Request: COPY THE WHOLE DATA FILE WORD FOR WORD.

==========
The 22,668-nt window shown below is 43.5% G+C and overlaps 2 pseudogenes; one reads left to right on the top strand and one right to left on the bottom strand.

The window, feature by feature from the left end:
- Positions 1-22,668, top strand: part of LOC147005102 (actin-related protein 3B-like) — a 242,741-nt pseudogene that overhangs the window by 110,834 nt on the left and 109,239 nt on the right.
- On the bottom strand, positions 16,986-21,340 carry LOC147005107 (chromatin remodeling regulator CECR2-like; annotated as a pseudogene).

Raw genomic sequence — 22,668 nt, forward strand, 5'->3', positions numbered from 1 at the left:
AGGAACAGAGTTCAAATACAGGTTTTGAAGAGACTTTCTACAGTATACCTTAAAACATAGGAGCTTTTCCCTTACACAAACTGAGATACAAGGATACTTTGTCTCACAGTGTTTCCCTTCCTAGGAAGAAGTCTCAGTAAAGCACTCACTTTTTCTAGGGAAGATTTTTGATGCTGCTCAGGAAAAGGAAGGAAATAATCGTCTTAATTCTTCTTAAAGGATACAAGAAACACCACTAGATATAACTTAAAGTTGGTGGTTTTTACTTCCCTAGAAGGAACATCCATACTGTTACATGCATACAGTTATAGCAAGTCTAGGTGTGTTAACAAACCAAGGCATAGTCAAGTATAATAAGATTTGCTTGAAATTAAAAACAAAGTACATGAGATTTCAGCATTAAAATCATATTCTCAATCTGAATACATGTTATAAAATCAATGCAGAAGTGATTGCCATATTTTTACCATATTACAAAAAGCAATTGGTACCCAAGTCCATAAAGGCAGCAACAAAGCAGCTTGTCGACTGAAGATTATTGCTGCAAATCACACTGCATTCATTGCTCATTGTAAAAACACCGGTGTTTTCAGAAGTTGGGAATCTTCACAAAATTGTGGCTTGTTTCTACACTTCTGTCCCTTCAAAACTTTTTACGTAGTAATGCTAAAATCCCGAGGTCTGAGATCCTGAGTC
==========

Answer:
The 22,668-nt window shown below is 43.5% G+C and overlaps 2 pseudogenes; one reads left to right on the top strand and one right to left on the bottom strand.

The window, feature by feature from the left end:
- Positions 1-22,668, top strand: part of LOC147005102 (actin-related protein 3B-like) — a 242,741-nt pseudogene that overhangs the window by 110,834 nt on the left and 109,239 nt on the right.
- On the bottom strand, positions 16,986-21,340 carry LOC147005107 (chromatin remodeling regulator CECR2-like; annotated as a pseudogene).

Raw genomic sequence — 22,668 nt, forward strand, 5'->3', positions numbered from 1 at the left:
AGGAACAGAGTTCAAATACAGGTTTTGAAGAGACTTTCTACAGTATACCTTAAAACATAGGAGCTTTTCCCTTACACAAACTGAGATACAAGGATACTTTGTCTCACAGTGTTTCCCTTCCTAGGAAGAAGTCTCAGTAAAGCACTCACTTTTTCTAGGGAAGATTTTTGATGCTGCTCAGGAAAAGGAAGGAAATAATCGTCTTAATTCTTCTTAAAGGATACAAGAAACACCACTAGATATAACTTAAAGTTGGTGGTTTTTACTTCCCTAGAAGGAACATCCATACTGTTACATGCATACAGTTATAGCAAGTCTAGGTGTGTTAACAAACCAAGGCATAGTCAAGTATAATAAGATTTGCTTGAAATTAAAAACAAAGTACATGAGATTTCAGCATTAAAATCATATTCTCAATCTGAATACATGTTATAAAATCAATGCAGAAGTGATTGCCATATTTTTACCATATTACAAAAAGCAATTGGTACCCAAGTCCATAAAGGCAGCAACAAAGCAGCTTGTCGACTGAAGATTATTGCTGCAAATCACACTGCATTCATTGCTCATTGTAAAAACACCGGTGTTTTCAGAAGTTGGGAATCTTCACAAAATTGTGGCTTGTTTCTACACTTCTGTCCCTTCAAAACTTTTTACGTAGTAATGCTAAAATCCCGAGGTCTGAGATCCTGAGTC